Wednesday, 23 March 2016

The Transport Industry, the UK and the EU

Its the morning of Friday the 24th of June, 2016 and the UK is waking up to the news that their membership in the European Union is no more, as a majority of British votes gets us out of the EU.

So what would this mean to the Transport Industry? Less red tape, freedom from European Rulings and the end of the dreaded Driver CPC courses? Or would it actually cause more problems than it prevents and place new uncertainty over the industry?

In practice what would it mean? A lot of the call for leaving the EU comes from preventing European Workers travelling over to the UK. This would surely put immense pressure on the industry that is already importing Eastern European Drivers in their 1000s to come over and plug the ever growing skills gap in Road Haulage. Now, it is likely that it will be only restrictions that are put in place, but this could still cause problems in efficiencies of plugging the skills gap.

What about Driver CPC then? Will we be rid of it completely? 'No' is the probable answer to that, as explained in this piece from Commercial Motor:

"Our transport regime is far more onerous than any other European Country... we are getting it right and its unfortunate other European countries are't as rigorous"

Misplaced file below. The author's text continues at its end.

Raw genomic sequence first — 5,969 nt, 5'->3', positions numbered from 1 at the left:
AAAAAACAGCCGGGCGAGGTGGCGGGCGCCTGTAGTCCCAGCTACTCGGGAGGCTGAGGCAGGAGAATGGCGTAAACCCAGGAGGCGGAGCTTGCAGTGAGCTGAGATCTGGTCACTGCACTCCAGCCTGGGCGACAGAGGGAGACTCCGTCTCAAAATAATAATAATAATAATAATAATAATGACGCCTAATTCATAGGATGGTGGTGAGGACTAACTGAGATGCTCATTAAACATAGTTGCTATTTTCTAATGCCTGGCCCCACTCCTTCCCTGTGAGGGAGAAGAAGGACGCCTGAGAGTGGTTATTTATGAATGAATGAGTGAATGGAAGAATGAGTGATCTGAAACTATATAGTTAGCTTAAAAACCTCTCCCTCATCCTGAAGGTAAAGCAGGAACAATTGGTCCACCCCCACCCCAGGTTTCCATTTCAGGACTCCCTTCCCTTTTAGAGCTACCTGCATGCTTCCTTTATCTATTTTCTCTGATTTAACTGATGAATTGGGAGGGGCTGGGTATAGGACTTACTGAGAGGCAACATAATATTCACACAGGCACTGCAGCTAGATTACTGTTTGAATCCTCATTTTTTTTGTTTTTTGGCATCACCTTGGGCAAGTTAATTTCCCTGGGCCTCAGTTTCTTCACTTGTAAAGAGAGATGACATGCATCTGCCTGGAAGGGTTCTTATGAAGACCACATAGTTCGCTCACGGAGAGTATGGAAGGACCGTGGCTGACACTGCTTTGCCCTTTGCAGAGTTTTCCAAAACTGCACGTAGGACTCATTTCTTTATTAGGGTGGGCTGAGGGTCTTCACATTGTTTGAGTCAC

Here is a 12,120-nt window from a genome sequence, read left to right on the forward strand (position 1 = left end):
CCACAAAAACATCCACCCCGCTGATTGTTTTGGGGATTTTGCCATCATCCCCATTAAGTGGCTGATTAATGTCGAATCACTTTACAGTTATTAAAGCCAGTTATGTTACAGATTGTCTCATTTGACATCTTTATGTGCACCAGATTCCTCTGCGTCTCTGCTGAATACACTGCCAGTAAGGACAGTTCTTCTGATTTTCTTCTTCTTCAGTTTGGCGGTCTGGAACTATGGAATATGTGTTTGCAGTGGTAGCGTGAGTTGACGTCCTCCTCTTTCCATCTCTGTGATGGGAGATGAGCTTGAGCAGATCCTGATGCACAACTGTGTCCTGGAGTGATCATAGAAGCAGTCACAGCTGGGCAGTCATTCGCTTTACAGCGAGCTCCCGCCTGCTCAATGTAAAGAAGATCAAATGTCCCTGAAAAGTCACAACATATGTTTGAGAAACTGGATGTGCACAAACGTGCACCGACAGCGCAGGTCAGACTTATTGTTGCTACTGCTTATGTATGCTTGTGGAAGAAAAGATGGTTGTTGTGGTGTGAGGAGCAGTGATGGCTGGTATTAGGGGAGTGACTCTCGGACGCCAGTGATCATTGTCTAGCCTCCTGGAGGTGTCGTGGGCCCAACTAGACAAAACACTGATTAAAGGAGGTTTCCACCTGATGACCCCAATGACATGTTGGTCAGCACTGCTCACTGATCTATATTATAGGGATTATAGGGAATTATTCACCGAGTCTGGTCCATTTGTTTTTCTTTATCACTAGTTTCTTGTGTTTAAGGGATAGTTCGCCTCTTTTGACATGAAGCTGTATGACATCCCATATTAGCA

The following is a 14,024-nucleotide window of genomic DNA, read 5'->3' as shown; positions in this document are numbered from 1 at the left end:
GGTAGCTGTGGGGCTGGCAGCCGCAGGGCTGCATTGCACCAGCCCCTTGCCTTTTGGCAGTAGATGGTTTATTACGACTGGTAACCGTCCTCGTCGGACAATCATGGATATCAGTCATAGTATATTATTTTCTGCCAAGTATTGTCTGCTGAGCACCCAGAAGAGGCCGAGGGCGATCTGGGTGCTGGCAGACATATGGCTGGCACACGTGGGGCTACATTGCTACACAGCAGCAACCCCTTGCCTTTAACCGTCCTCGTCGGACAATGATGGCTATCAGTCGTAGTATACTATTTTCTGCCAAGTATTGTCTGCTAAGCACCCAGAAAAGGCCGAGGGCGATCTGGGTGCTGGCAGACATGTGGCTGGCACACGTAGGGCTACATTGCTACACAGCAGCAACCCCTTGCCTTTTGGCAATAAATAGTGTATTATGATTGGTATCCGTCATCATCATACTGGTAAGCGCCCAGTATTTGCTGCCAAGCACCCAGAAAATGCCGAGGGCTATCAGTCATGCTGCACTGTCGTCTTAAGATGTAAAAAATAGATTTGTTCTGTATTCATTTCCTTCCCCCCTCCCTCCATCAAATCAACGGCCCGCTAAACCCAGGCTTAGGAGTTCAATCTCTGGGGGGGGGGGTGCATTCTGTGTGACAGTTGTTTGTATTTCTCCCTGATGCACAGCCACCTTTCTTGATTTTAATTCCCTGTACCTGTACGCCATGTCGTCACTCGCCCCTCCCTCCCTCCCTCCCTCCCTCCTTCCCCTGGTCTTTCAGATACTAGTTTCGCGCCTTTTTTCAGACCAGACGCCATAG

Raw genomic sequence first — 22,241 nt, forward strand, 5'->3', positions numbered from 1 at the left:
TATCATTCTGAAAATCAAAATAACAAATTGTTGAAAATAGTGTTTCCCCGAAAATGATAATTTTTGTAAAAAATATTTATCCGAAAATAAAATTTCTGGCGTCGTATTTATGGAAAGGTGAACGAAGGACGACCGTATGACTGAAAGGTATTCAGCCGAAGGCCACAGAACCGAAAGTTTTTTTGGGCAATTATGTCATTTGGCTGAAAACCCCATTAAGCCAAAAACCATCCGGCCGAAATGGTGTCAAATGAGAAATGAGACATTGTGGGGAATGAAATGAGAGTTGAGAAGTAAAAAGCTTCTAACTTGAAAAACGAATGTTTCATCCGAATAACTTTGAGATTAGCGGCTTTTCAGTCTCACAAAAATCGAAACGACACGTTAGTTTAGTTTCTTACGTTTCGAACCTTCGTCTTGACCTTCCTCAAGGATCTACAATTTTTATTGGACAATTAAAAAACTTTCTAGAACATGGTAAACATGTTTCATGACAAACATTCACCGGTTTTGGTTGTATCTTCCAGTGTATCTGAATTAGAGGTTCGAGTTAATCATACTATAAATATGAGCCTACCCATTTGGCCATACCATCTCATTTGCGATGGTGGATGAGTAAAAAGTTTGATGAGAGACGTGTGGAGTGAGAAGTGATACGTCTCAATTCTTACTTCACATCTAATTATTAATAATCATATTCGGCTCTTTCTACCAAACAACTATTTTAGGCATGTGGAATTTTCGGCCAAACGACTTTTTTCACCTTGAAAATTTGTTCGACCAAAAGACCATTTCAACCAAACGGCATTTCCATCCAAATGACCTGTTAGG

and on the O Licence:

"EC Regulation 1071/2009 underpins the Standard O-Licence, but would the UK abandon its fundamentals and repeal the UK Legislation, e.g. shedding the need for formally qualified transport managers? There would surely be a continuation of a pretty similar model"

And how quickly does everything happen? At least two years, some estimate, as negotiations over agreements between EU and Non-EU countries take place. This could be a difficult and slow procedure that means the Laws regarding CPC, until 2019 at least, don't go anywhere. Especially as European countries are likely to want the same rules governing British Hauliers as govern their own.

There seems little doubt the exiting the EU remains popular amongst many hauliers, but ultimately it will require a lot of research from the individual businesses over this wide-ranging industry. I think we can safely say that there is likely to be a step backward in 'red tape' legislation, it is just a bureaucratic thing that government loves, it is likely that it will only be some tweaking. The skills-gap is where the real worry could lie for  the industry.

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